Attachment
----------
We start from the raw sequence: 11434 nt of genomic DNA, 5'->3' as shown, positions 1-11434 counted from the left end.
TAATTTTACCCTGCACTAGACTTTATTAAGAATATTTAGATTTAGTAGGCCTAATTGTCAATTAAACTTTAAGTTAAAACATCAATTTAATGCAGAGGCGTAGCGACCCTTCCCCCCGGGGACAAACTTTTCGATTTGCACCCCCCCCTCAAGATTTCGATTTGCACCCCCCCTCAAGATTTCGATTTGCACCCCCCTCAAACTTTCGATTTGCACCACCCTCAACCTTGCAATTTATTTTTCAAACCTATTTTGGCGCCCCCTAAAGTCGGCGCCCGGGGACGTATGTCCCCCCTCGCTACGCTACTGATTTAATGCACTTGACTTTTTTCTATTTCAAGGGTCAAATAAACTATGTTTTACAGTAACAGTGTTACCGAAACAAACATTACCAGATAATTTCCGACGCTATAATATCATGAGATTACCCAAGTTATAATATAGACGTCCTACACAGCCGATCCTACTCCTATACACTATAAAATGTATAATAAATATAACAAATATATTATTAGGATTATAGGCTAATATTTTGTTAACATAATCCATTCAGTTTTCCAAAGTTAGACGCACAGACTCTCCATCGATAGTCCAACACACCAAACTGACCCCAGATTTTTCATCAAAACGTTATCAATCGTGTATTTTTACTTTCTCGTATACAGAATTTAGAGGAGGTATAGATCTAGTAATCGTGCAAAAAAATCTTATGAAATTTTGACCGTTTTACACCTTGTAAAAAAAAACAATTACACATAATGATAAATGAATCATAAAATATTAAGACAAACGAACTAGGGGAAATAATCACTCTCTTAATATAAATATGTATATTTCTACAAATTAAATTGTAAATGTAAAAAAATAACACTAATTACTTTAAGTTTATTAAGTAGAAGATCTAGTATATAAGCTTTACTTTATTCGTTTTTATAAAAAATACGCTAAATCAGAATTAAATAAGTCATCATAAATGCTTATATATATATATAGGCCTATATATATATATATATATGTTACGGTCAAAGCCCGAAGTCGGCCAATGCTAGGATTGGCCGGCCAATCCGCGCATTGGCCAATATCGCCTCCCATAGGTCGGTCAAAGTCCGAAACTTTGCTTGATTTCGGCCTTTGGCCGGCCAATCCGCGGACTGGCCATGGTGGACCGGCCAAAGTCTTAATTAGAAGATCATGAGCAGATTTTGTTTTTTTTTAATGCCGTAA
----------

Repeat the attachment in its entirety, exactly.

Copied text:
We start from the raw sequence: 11434 nt of genomic DNA, 5'->3' as shown, positions 1-11434 counted from the left end.
TAATTTTACCCTGCACTAGACTTTATTAAGAATATTTAGATTTAGTAGGCCTAATTGTCAATTAAACTTTAAGTTAAAACATCAATTTAATGCAGAGGCGTAGCGACCCTTCCCCCCGGGGACAAACTTTTCGATTTGCACCCCCCCCTCAAGATTTCGATTTGCACCCCCCCTCAAGATTTCGATTTGCACCCCCCTCAAACTTTCGATTTGCACCACCCTCAACCTTGCAATTTATTTTTCAAACCTATTTTGGCGCCCCCTAAAGTCGGCGCCCGGGGACGTATGTCCCCCCTCGCTACGCTACTGATTTAATGCACTTGACTTTTTTCTATTTCAAGGGTCAAATAAACTATGTTTTACAGTAACAGTGTTACCGAAACAAACATTACCAGATAATTTCCGACGCTATAATATCATGAGATTACCCAAGTTATAATATAGACGTCCTACACAGCCGATCCTACTCCTATACACTATAAAATGTATAATAAATATAACAAATATATTATTAGGATTATAGGCTAATATTTTGTTAACATAATCCATTCAGTTTTCCAAAGTTAGACGCACAGACTCTCCATCGATAGTCCAACACACCAAACTGACCCCAGATTTTTCATCAAAACGTTATCAATCGTGTATTTTTACTTTCTCGTATACAGAATTTAGAGGAGGTATAGATCTAGTAATCGTGCAAAAAAATCTTATGAAATTTTGACCGTTTTACACCTTGTAAAAAAAAACAATTACACATAATGATAAATGAATCATAAAATATTAAGACAAACGAACTAGGGGAAATAATCACTCTCTTAATATAAATATGTATATTTCTACAAATTAAATTGTAAATGTAAAAAAATAACACTAATTACTTTAAGTTTATTAAGTAGAAGATCTAGTATATAAGCTTTACTTTATTCGTTTTTATAAAAAATACGCTAAATCAGAATTAAATAAGTCATCATAAATGCTTATATATATATATAGGCCTATATATATATATATATATGTTACGGTCAAAGCCCGAAGTCGGCCAATGCTAGGATTGGCCGGCCAATCCGCGCATTGGCCAATATCGCCTCCCATAGGTCGGTCAAAGTCCGAAACTTTGCTTGATTTCGGCCTTTGGCCGGCCAATCCGCGGACTGGCCATGGTGGACCGGCCAAAGTCTTAATTAGAAGATCATGAGCAGATTTTGTTTTTTTTTAATGCCGTAA